1. There seems to be a voodoo-like element to the "vascular age" idea. Cholesterol, blood pressure, triglycerides, age, smoking risk, weight etc can all me measured precisely. But vascular age? I just took the test in the WSJ article you linked to (see below) and my vascular age is 42. My actual age is 54. I get all the exercise anyone could possibly expect, never smoked, total chol = 130 with excellent HDL/LDL ratio, don't eat much meat, weigh 165 on a 6 foot frame. And have had two heart attacks (age 52 and 53) 15 months apart. Big ones. Total LAD blockage. I would think that my vascular age is a heck of a lot older than 42…..Given all the current emphasis on inflammation, it would seem like there should be some better way to evaluate it. Thoughts?

    VBM
    http://online.wsj.com/article/SB10001424052748703406604575278713597433300.html?mod=WSJ_hps_MIDDLESecondNews

  2. It's about statistics and inflammation.

    First statistics: Although it is clearly lower risk to have younger arteries, just having younger arteries does not preclude an event –like not all good drivers avoid tragic accidents. For those who have an event their event rate is 100%. Moreover, one event increases the risk of another.

    Second: Inflammation of the endothelium is primarily related to the above measurable factors, like LDL, BMI and blood sugar. However, there are also more qualitative factors that are important as well. Things like working overtime, personality type, and quality of sleep just to name a few of the most noteworthy.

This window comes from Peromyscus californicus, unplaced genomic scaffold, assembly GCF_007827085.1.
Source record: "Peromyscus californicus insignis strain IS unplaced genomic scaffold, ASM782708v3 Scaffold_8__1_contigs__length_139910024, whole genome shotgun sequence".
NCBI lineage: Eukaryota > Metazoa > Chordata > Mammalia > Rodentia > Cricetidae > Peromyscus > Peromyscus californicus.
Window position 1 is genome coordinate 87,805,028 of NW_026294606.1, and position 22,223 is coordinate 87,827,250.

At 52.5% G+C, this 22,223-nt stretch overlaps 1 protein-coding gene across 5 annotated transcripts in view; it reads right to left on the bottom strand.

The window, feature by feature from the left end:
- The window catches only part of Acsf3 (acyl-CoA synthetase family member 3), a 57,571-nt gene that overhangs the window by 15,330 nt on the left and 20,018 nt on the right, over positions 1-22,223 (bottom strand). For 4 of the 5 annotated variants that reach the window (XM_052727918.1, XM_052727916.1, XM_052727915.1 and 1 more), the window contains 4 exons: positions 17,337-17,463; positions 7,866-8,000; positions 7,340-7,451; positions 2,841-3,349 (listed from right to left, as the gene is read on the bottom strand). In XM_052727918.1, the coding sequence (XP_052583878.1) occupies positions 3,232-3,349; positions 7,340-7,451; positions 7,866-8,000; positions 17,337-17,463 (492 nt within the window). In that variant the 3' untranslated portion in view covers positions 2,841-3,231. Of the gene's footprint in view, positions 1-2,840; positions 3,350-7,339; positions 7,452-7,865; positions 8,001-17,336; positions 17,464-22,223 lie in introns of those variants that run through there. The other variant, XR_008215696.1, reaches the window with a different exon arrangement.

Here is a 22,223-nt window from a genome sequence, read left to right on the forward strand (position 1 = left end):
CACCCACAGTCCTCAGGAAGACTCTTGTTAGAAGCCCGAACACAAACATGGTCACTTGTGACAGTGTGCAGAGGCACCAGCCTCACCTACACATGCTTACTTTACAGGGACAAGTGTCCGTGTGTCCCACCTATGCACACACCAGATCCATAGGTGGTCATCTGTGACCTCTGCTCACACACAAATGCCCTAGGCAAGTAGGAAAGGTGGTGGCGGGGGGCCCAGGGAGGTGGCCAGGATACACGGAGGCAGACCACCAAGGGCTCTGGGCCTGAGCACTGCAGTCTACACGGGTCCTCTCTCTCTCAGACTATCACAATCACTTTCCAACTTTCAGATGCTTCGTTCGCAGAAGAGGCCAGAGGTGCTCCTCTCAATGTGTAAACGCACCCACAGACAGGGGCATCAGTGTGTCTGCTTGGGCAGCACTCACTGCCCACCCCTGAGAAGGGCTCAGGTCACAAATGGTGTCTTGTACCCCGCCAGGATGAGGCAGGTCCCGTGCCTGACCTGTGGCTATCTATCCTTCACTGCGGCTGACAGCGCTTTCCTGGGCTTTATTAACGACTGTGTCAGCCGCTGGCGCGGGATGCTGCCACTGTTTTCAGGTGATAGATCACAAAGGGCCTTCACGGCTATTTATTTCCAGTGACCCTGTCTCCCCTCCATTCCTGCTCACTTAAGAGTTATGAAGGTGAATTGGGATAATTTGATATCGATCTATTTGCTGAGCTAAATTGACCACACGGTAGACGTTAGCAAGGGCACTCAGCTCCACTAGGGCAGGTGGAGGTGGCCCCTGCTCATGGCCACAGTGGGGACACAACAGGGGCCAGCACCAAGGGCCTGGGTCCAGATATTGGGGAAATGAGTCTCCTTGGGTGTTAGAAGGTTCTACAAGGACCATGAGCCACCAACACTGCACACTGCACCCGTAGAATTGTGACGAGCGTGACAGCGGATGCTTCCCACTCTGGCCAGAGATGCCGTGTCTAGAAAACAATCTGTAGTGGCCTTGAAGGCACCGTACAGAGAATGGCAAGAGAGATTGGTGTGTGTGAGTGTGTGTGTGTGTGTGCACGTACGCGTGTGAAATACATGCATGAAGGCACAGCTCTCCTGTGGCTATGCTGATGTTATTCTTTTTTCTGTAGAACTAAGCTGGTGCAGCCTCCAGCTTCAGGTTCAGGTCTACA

The story of predicting endothelial events is far from over. The picture in the print version of WSJ was misleading. It depicted plaque rupture on the most stenosed vessel. This is wrong, as the more likely plaque to rupture is actually the younger less stenosed (asymptomatic) blockage.

    This is why negative stress tests do not predict heart attacks. It is why people can run a marathon and then drop dead right afterwards. Why does the young plaque rupture, and how can we prevent it, are answers that lead to the treasure.

    My point in telling the vascular age story is that telling a patient his arteries are older than his stated age is just another means of education. To me, more education on heart healthy behavior seems akin to trying to ride a bike uphill in mud. Many watts are generated, but yet no real progress is made.

    It's a free country and so we can't tell patients how much to eat, sleep, exercise and relax. It seems though, we as a society will keep paying for the illnesses caused by such free choices.

    Oops. Stop…

  3. How to motivate people to change?

    Money's a pretty good motivator.

    A proposal:

    Give people a major discount on their health insurance premiums IF they 1) have a body mass index under 30, 2) can perform to a certain level on a treadmill stress test, and 3) have a negative test for nicotine metabolites.

    Repeat yearly to keep folks from gaming the system.

    Make the whole thing voluntary. You don't want the discount? Fine . . . don't ask for it, and you can stay sedentary, overweight, and keep smoking.

    Not such a radical idea. We already have criteria to qualify us for lower car and life insurance rates.

    -Steve

  4. Steve,

    Your idea makes perfect sense. That in and of itself represents a problem.

    Thanks, I wonder what the met level cut-off on the treadmill will be?

    Also, I can already here the "I am fat because of my glands crowd" coming out of the closet.

    JMM

  5. I know that the heart health of Americans is dismal. In heart health we need more than just education.